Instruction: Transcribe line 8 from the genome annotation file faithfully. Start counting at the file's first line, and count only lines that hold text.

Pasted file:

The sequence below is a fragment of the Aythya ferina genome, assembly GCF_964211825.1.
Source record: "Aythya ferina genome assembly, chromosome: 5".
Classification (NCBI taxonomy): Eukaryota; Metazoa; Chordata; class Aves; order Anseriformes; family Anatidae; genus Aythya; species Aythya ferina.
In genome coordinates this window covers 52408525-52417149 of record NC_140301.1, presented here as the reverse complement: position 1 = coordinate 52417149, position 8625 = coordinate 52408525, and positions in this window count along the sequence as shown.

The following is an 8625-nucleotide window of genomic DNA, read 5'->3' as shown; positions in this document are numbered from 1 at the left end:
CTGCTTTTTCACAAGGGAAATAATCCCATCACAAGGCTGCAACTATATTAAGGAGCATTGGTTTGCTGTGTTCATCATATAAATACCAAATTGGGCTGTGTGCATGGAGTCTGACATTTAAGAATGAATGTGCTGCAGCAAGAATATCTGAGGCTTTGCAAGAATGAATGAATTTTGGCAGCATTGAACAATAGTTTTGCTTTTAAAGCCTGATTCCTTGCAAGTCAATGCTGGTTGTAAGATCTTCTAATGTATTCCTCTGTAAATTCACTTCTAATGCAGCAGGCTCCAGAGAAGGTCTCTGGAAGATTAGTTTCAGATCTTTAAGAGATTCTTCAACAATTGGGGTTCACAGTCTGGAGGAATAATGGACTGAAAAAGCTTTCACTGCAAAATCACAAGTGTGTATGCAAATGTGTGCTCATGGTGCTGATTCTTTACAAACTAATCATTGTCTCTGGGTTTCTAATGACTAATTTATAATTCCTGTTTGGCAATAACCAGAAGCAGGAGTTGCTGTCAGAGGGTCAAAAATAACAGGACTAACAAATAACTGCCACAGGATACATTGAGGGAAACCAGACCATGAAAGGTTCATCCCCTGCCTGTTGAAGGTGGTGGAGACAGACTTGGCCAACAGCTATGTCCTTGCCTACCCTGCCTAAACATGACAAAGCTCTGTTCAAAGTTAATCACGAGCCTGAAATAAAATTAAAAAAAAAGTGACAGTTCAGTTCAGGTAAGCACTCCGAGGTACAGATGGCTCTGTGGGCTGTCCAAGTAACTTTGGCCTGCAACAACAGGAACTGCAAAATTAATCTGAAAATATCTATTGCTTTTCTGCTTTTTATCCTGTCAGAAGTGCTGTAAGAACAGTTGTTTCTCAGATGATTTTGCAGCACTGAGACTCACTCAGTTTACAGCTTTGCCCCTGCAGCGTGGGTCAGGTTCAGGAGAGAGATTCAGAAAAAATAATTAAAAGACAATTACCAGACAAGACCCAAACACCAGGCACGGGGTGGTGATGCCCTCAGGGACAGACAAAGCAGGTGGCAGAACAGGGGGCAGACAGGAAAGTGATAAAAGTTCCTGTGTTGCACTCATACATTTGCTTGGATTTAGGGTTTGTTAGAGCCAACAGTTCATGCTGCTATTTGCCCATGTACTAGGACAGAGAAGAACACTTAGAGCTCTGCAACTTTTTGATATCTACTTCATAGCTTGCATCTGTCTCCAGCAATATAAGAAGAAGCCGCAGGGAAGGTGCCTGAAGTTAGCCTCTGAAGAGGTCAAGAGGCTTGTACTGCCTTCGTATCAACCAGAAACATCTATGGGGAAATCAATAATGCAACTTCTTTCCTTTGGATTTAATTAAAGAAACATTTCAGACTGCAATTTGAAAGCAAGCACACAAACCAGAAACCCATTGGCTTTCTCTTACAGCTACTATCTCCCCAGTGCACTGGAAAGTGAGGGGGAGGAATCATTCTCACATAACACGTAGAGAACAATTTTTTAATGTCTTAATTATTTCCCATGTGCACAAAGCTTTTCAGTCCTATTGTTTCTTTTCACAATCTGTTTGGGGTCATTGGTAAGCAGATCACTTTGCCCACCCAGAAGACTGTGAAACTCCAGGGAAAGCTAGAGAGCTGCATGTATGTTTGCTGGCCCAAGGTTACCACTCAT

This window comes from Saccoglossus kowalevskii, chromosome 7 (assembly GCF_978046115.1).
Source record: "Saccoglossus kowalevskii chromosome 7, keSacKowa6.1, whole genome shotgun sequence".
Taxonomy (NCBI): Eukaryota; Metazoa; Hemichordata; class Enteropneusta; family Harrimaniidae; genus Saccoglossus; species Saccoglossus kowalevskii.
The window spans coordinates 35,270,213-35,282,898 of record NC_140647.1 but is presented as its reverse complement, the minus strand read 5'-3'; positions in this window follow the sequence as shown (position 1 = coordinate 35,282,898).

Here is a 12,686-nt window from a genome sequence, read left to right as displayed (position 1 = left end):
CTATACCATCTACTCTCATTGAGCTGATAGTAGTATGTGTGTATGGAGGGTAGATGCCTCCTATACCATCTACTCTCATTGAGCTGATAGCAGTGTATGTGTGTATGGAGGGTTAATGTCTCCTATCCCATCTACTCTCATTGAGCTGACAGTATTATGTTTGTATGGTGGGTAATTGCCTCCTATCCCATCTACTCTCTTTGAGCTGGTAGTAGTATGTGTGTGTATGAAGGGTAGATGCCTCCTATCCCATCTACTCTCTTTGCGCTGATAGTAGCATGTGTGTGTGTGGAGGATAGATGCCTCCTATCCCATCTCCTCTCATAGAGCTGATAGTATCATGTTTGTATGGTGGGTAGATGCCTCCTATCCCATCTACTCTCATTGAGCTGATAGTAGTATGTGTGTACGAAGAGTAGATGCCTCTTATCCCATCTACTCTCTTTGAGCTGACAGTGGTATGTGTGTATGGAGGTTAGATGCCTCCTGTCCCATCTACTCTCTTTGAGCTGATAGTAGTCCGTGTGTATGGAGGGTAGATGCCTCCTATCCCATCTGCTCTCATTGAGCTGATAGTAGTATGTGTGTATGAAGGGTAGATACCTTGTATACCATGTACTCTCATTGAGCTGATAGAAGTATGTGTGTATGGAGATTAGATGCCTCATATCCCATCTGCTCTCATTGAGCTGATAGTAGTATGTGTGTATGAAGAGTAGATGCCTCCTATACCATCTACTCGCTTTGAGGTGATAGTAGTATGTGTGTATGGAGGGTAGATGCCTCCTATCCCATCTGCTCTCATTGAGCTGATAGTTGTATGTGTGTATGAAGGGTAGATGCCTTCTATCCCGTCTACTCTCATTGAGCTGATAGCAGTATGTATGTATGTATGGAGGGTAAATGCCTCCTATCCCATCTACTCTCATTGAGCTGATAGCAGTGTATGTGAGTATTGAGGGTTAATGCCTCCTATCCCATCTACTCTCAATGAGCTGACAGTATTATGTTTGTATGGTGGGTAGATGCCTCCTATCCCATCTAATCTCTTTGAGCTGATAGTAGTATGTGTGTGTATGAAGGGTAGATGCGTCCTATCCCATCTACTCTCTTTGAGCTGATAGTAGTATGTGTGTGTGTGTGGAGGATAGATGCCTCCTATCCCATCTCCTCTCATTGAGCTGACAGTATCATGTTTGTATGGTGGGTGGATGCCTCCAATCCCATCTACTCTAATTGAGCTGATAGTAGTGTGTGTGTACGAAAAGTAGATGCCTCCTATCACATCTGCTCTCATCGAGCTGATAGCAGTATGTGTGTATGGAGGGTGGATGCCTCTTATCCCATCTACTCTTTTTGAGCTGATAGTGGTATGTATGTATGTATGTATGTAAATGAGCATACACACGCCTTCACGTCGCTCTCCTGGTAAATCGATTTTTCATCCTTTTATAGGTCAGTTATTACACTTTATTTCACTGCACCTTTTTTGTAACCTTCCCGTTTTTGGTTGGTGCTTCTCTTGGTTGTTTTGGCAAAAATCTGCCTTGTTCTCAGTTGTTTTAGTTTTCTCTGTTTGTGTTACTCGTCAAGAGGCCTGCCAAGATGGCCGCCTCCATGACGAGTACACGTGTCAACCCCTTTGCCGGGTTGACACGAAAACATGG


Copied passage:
Source record: "Saccoglossus kowalevskii chromosome 7, keSacKowa6.1, whole genome shotgun sequence".